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Pugwash in Eastern Europe: The Limits of International Cooperation under Soviet Control

Olšáková Doubravka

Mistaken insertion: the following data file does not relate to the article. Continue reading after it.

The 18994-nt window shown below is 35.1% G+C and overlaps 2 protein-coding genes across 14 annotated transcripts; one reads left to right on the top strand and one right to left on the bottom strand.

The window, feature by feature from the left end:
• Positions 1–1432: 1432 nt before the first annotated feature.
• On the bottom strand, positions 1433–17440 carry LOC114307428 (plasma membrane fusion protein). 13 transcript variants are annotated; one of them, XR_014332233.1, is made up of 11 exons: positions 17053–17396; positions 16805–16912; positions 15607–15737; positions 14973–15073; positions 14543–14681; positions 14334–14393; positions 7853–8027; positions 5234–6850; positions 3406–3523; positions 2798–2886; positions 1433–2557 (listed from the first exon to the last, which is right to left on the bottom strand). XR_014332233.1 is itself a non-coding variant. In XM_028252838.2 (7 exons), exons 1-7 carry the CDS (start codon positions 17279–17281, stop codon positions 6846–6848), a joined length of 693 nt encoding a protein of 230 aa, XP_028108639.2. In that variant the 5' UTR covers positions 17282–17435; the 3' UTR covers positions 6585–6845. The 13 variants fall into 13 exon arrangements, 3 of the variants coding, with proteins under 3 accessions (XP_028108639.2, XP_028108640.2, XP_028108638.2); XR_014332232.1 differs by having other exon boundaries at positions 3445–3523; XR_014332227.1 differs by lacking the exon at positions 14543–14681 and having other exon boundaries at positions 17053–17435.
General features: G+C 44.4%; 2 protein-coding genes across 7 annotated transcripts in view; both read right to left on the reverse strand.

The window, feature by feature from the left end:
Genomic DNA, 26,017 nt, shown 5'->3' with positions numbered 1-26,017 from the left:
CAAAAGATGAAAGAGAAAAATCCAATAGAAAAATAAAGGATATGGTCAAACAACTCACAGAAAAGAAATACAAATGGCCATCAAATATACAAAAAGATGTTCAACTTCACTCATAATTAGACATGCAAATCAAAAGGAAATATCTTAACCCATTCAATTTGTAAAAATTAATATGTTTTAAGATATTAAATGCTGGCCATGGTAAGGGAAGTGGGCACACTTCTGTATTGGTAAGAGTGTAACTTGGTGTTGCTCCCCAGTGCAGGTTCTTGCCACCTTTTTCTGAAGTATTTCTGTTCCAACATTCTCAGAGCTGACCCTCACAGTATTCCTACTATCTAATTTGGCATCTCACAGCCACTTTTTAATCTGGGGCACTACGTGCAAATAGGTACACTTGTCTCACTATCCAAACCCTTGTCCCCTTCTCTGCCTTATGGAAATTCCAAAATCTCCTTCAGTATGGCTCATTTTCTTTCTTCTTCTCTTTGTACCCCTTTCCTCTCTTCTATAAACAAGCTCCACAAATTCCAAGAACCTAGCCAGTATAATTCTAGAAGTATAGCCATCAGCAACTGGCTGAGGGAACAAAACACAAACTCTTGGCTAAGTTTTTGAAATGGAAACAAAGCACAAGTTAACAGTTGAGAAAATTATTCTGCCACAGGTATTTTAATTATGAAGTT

The beginnings of Pugwash overlapped with the first stage of the process of de-Stalinization which had a marked effect on science and on scientific cooperation across the Iron Curtain. In the international context, by the end of 1950s Pugwash opened the doors to Soviet ambitions of playing an active part in the international community at the very point when the World Peace Council was experiencing its deepest crisis. Despite the political pressure from Moscow, the various Academies of Sciences, which represented Pugwash national committees in their respective countries, managed to benefit from these circumstances. They developed important contacts with Western scientists and specialists such as Henry Kissinger, Paul M. Doty, and Marshall D. Shulman. This cooperation stimulated research agenda in Eastern Europe, though its scope was still controlled by the USSR. Nevertheless, after 1975 – and most importantly after 1982 – Pugwash managed to establish contact with non-Communist peace initiatives and the dissident movement in Eastern Europe.

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